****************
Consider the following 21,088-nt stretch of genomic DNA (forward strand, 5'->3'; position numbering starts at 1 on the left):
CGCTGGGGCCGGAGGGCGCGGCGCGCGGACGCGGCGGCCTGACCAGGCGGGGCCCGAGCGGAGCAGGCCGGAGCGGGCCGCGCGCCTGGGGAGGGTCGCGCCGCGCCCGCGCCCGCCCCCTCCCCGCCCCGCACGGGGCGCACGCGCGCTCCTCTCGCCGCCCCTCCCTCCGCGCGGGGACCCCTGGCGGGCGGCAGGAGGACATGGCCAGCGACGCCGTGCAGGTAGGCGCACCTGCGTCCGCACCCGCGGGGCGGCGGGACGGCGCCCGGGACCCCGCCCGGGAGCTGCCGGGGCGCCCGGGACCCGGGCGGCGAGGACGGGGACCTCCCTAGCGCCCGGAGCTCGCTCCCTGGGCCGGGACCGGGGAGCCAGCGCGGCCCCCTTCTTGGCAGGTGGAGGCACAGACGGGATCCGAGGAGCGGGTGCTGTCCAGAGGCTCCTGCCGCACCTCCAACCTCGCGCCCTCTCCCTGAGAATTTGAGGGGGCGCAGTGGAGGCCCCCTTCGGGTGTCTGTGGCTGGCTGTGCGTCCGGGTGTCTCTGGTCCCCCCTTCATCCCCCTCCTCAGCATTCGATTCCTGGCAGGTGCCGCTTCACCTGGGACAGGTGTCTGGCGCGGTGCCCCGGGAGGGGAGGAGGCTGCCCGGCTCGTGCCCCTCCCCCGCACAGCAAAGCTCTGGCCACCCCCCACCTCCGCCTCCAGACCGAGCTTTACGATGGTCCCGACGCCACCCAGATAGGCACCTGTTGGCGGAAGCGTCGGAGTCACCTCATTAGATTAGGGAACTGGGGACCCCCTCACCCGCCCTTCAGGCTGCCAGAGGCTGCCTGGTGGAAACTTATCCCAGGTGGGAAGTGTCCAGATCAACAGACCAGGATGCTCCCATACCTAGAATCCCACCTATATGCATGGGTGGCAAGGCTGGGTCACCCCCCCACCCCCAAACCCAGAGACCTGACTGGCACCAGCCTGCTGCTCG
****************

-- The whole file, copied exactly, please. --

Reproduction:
Consider the following 21,088-nt stretch of genomic DNA (forward strand, 5'->3'; position numbering starts at 1 on the left):
CGCTGGGGCCGGAGGGCGCGGCGCGCGGACGCGGCGGCCTGACCAGGCGGGGCCCGAGCGGAGCAGGCCGGAGCGGGCCGCGCGCCTGGGGAGGGTCGCGCCGCGCCCGCGCCCGCCCCCTCCCCGCCCCGCACGGGGCGCACGCGCGCTCCTCTCGCCGCCCCTCCCTCCGCGCGGGGACCCCTGGCGGGCGGCAGGAGGACATGGCCAGCGACGCCGTGCAGGTAGGCGCACCTGCGTCCGCACCCGCGGGGCGGCGGGACGGCGCCCGGGACCCCGCCCGGGAGCTGCCGGGGCGCCCGGGACCCGGGCGGCGAGGACGGGGACCTCCCTAGCGCCCGGAGCTCGCTCCCTGGGCCGGGACCGGGGAGCCAGCGCGGCCCCCTTCTTGGCAGGTGGAGGCACAGACGGGATCCGAGGAGCGGGTGCTGTCCAGAGGCTCCTGCCGCACCTCCAACCTCGCGCCCTCTCCCTGAGAATTTGAGGGGGCGCAGTGGAGGCCCCCTTCGGGTGTCTGTGGCTGGCTGTGCGTCCGGGTGTCTCTGGTCCCCCCTTCATCCCCCTCCTCAGCATTCGATTCCTGGCAGGTGCCGCTTCACCTGGGACAGGTGTCTGGCGCGGTGCCCCGGGAGGGGAGGAGGCTGCCCGGCTCGTGCCCCTCCCCCGCACAGCAAAGCTCTGGCCACCCCCCACCTCCGCCTCCAGACCGAGCTTTACGATGGTCCCGACGCCACCCAGATAGGCACCTGTTGGCGGAAGCGTCGGAGTCACCTCATTAGATTAGGGAACTGGGGACCCCCTCACCCGCCCTTCAGGCTGCCAGAGGCTGCCTGGTGGAAACTTATCCCAGGTGGGAAGTGTCCAGATCAACAGACCAGGATGCTCCCATACCTAGAATCCCACCTATATGCATGGGTGGCAAGGCTGGGTCACCCCCCCACCCCCAAACCCAGAGACCTGACTGGCACCAGCCTGCTGCTCG